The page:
Julie Pichler (MBANT), our newly-appointed resident expert nutritionist, advises on eating disorder awareness and where we can find support for those potentially at risk.
“It is estimated that 700,000 people in the UK suffer from eating disorders, and with isolation during the pandemic and reduced community services, numbers and hospital admissions in the UK are on the rise. 90% of sufferers are female (though men and boys are less likely to seek help), with teenagers or young adults most at risk. Here is an introduction to the most common forms of eating disorders, and where to find information and support if you are worried about a family member, friend, or colleague.
“Eating disorders are psychiatric conditions involving an unhealthy attitude to food, which can take over your life and make you ill. This could mean eating too much or too little, being obsessed with weight or body shape, excessive exercise, having strict food routines and/or deliberate vomiting after eating.
“Anorexia Nervosa is characterized by self-starvation and excessive weight loss, often with an intense fear of gaining weight and disturbed body image, believing they are fat, and unable to understand the seriousness of their low weight. Typical behaviours may include calorie counting or portion control, self-induced vomiting, use of laxatives and compulsive exercise. A formal diagnosis may not be given until body mass index is less than 18.5 (normal being 20-25).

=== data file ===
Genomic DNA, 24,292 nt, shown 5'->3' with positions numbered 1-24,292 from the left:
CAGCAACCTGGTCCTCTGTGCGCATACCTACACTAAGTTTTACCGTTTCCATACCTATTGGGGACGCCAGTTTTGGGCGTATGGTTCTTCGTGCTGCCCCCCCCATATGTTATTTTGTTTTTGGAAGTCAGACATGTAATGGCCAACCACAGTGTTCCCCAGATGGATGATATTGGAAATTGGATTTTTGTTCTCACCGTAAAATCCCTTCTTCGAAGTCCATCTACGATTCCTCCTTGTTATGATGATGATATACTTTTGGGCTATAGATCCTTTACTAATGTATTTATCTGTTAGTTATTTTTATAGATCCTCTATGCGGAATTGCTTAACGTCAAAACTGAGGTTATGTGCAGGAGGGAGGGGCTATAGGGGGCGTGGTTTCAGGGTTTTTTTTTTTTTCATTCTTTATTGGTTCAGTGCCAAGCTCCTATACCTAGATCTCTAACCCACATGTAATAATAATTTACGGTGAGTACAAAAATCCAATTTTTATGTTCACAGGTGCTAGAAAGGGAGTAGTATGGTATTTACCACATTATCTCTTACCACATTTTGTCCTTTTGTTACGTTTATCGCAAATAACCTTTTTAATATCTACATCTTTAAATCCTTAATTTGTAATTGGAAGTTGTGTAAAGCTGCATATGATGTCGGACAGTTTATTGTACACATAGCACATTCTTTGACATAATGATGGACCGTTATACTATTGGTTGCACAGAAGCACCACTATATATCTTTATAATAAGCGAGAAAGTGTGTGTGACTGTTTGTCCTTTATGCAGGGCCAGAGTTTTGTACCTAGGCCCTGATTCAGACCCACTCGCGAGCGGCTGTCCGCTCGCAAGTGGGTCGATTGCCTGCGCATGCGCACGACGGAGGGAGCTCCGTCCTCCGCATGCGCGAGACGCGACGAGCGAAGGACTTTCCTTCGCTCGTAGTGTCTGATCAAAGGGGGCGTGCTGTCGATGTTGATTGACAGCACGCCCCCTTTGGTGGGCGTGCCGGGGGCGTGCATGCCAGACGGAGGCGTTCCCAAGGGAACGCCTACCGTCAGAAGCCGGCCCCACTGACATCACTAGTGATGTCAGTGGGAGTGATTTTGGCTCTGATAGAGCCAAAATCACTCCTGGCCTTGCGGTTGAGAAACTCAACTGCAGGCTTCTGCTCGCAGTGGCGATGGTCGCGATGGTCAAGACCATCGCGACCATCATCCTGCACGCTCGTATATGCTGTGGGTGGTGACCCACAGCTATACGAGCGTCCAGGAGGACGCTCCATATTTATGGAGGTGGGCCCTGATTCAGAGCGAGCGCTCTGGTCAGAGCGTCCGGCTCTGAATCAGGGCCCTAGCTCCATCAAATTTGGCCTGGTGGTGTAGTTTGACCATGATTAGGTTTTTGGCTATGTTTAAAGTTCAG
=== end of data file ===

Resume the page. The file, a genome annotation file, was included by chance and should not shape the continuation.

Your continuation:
“Physical symptoms include delayed puberty or lack of a menstrual cycle in women, cold intolerance, constipation, fatigue, osteoporosis, and irregular heart rhythms.
“A treatment plan will include weight gain, therapy to address body image, and any complications from malnourishment. Treatment could be in hospital or as an outpatient and likely involve a psychiatrist, dietitian, social worker, and possibly hormone and digestion specialists. There is no prevention of anorexia, and treatment may be long term.
“Bulimia Nervosa sufferers are caught in a cycle of eating large quantities of food (bingeing), then compensation for that overeating by vomiting, taking laxatives or diuretics, fasting, or exercising excessively (purging). However, it may be less easy to spot, presenting with a normal or